Belfast, Northern Ireland (AP) — New Zealand restored its supremacy in women’s rugby by relieving England of the World Cup by a score of 41-32 in the final on Saturday.
After winning four straight Women’s Rugby World Cups, beating England in three finals, the Black Ferns failed to make the semifinals in 2014 and watched England triumph in Paris.
But in benign conditions in Belfast, the New Zealanders came from 12 points down in a grinding first half to win comfortably in the end by nine.
“It was a lot about heart today,” New Zealand captain Fiao’o Faamausili said.
It was only after they scored their seventh and last try, a second by fullback Selica Winiata from a cross-kick by flyhalf Victoria Subritzky-Nafatali, in the 69th minute that the Black Ferns made certain of their record-extending fifth title.
England took advantage of a yellow card against New Zealand flanker Sarah Goss to go up 17-5 and 17-10 into halftime.
But the Black Ferns took heart from their forwards working a try for prop Toka Natua right on halftime. They took the hint, and after the break they hardly gave England a sniff of the ball.
Working phase after phase, the Black Ferns forwards seemed to make ground at will. Natua scored her second try, then a break by center Stacey Waaka was finished by lock Charmaine Smith and New Zealand led, at 24-20, for the first time in half an hour.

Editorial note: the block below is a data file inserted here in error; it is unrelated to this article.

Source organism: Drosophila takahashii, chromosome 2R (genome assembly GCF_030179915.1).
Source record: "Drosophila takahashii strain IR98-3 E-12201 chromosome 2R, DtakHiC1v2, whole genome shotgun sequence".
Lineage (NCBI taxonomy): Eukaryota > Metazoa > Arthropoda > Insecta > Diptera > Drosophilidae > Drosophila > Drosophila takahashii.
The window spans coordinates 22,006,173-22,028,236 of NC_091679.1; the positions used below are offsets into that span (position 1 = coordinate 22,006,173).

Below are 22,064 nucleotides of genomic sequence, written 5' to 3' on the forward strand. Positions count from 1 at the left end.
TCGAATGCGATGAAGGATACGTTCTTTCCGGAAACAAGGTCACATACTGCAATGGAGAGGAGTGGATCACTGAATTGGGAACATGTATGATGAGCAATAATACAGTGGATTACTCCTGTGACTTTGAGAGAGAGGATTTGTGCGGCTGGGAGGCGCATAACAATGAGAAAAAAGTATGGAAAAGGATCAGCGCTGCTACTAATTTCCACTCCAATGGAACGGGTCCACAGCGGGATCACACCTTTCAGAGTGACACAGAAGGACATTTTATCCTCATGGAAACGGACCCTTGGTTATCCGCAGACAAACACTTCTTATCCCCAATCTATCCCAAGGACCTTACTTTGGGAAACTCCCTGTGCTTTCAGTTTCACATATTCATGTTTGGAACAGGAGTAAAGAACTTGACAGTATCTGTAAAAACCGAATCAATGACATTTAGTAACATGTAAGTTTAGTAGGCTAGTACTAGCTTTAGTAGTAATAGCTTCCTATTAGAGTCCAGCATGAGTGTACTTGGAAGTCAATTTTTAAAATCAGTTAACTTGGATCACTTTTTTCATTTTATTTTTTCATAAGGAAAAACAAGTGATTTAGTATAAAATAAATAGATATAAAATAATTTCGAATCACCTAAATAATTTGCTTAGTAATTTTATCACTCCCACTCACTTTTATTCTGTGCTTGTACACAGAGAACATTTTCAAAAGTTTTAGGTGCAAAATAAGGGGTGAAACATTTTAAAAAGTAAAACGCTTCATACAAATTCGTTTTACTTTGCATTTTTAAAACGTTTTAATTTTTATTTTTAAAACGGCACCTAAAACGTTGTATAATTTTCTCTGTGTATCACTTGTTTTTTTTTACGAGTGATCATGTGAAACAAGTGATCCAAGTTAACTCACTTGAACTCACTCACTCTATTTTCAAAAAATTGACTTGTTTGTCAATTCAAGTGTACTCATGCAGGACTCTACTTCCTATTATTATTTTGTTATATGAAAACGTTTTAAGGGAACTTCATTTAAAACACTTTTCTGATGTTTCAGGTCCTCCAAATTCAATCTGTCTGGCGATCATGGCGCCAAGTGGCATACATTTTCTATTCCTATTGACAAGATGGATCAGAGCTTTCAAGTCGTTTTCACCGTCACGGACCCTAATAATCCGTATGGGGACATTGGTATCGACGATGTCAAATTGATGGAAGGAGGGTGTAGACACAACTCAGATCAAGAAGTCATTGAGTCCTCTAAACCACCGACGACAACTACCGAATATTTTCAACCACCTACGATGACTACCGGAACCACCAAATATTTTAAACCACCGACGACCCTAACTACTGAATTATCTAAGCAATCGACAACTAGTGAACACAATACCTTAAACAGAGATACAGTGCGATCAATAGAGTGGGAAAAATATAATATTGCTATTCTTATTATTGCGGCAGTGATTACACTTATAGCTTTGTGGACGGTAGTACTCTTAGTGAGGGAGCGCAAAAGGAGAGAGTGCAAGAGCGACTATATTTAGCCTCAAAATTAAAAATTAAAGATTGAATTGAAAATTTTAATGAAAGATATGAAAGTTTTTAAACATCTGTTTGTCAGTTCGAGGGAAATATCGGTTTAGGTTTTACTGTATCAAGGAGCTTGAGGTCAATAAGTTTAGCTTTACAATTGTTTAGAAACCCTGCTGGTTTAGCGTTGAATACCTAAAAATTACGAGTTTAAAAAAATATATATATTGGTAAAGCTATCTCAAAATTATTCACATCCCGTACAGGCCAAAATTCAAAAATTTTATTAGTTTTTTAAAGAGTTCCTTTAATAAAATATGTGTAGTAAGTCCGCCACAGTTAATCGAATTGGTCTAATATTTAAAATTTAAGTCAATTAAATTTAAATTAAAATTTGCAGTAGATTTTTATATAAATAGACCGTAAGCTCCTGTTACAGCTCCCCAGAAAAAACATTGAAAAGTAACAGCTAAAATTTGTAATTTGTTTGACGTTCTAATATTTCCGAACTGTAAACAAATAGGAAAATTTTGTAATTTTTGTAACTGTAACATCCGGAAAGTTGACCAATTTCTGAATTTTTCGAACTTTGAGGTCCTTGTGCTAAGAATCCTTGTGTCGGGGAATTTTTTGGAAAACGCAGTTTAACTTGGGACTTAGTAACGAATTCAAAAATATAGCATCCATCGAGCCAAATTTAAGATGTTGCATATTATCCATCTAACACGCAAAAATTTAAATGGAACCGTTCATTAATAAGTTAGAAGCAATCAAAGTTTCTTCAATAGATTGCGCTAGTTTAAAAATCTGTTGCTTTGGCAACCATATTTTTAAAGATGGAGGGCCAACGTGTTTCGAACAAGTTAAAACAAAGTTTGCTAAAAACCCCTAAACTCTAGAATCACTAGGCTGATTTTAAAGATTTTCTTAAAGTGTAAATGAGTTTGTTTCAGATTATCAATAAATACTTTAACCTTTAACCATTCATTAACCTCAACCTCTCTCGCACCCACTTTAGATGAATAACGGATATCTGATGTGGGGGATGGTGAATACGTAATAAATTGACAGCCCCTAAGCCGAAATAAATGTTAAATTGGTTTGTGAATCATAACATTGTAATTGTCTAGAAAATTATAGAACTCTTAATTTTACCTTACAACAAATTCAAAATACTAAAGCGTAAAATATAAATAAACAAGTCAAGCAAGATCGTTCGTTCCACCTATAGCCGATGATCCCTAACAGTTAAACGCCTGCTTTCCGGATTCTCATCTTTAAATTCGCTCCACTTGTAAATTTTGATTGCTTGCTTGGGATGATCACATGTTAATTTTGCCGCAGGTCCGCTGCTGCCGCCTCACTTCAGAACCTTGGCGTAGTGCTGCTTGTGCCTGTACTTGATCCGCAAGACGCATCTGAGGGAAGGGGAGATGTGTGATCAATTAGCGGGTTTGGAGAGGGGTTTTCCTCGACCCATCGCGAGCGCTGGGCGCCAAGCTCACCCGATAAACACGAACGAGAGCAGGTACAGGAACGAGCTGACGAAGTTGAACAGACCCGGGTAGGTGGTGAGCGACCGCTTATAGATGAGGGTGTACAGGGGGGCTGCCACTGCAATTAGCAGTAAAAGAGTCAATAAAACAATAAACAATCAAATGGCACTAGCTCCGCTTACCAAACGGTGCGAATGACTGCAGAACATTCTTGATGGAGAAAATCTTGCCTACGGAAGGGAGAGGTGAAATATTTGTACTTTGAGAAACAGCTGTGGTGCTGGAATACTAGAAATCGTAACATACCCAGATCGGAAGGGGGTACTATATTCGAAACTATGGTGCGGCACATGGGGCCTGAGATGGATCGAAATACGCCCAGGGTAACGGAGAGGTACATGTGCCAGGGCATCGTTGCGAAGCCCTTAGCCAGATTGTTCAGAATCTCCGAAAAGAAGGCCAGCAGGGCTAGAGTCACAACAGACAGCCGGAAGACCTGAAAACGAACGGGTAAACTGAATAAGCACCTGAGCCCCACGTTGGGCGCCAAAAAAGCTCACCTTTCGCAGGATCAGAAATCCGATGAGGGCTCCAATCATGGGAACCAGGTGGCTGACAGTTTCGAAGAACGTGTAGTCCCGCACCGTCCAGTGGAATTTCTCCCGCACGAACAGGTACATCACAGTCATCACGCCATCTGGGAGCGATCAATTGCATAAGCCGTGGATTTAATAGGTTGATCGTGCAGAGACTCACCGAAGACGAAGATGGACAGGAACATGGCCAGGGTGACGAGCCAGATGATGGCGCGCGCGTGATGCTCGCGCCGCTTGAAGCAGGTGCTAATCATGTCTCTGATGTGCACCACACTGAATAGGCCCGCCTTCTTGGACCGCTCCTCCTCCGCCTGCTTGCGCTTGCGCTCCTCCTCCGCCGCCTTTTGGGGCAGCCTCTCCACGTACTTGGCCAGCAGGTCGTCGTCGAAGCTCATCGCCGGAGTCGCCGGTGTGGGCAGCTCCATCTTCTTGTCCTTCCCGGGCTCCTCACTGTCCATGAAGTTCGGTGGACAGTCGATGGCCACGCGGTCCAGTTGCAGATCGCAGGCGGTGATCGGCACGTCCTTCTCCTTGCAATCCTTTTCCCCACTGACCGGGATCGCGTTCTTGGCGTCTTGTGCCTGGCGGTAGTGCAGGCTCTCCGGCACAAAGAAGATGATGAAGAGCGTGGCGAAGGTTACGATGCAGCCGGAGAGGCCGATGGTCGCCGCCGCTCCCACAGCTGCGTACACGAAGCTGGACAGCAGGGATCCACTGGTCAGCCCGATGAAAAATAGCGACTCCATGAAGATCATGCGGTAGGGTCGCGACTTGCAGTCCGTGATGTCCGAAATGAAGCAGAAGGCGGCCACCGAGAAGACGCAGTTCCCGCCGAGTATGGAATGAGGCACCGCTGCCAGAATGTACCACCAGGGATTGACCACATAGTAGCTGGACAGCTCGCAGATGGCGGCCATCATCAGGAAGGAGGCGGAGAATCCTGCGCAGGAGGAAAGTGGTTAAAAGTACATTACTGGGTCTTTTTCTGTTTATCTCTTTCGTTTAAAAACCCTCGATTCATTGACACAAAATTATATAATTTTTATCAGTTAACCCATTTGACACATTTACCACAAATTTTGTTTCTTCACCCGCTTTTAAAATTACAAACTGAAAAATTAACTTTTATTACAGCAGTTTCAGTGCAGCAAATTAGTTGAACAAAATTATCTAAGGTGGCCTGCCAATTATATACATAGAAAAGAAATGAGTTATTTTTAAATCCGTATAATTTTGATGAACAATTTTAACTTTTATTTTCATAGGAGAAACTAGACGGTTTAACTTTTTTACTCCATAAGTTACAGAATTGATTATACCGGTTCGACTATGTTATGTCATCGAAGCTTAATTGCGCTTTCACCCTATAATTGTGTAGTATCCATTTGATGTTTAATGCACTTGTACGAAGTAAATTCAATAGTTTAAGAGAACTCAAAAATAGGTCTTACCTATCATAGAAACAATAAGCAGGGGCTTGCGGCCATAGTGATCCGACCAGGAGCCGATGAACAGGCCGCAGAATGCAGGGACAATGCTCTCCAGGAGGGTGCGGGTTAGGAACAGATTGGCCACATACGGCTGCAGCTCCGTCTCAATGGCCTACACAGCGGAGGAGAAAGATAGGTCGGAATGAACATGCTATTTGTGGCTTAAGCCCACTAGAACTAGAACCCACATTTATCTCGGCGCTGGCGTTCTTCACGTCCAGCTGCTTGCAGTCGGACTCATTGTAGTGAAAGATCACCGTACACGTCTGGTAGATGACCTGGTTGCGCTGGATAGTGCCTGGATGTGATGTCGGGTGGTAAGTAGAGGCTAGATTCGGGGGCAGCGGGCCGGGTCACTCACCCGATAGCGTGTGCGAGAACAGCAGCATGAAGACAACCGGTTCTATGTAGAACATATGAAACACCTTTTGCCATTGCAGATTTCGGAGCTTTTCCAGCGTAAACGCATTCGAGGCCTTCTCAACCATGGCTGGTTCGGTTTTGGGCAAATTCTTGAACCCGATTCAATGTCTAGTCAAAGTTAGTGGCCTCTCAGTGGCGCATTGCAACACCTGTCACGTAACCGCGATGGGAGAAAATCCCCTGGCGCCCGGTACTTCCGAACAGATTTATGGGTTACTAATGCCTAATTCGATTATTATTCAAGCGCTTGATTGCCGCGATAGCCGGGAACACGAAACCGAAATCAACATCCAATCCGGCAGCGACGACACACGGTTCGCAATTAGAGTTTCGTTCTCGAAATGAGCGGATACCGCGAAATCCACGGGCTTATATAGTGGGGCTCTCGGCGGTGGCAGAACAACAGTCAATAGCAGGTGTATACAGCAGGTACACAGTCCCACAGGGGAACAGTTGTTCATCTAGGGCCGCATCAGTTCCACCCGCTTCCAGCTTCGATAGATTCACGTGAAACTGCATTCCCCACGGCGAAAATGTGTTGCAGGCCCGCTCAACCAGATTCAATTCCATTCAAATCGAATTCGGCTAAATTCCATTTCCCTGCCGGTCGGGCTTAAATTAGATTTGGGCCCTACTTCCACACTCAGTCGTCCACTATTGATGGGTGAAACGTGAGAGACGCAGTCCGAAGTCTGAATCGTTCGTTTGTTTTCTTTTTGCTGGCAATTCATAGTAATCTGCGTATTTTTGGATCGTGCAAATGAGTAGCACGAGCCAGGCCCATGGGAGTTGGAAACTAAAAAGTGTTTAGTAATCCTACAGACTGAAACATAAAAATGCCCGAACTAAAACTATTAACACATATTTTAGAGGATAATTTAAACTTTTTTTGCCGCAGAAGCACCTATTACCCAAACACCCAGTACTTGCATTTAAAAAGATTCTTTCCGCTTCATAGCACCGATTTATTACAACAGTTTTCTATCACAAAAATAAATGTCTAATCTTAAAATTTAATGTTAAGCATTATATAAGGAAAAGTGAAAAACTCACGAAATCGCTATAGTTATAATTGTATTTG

England winger Lydia Thompson scored the second try of her brace by taking a New Zealand cross-kick and escaping two defenders, but New Zealand replied quickly with Natua completing a hat trick in the third quarter. She was player of the match.
Portia Woodman, who came in with a leading 13 tries in the tournament but was kept quiet on the wing, made the break for scrumhalf Kendra Cocksedge’s try, and Winiata completed their scoring with 11 minutes to go.
After replacement Lesley Ketu was sin-binned, ensuring New Zealand would finish with 14, England scored a consolation try from a rolling maul.
“We lost the momentum and they got on top and we couldn’t seem to get our hands back on the ball,” England captain Sarah Hunter said.
New Zealand coach Glenn Moore hoped the women’s game in the country would turn professional.
“You can be professional because you get paid money,” Moore said, “but it doesn’t stop us acting as professionals.”
New Zealand 41 (Toka Natua 3, Selica Winiata 2, Charmaine Smith, Kendra Cocksedge tries; Cocksedge 3 conversions), England 32 (Lydia Thompson 2, Isabelle Noel-Smith tries; penalty try; Emily Scarratt 2 conversions, 2 penalties). HT: 10-17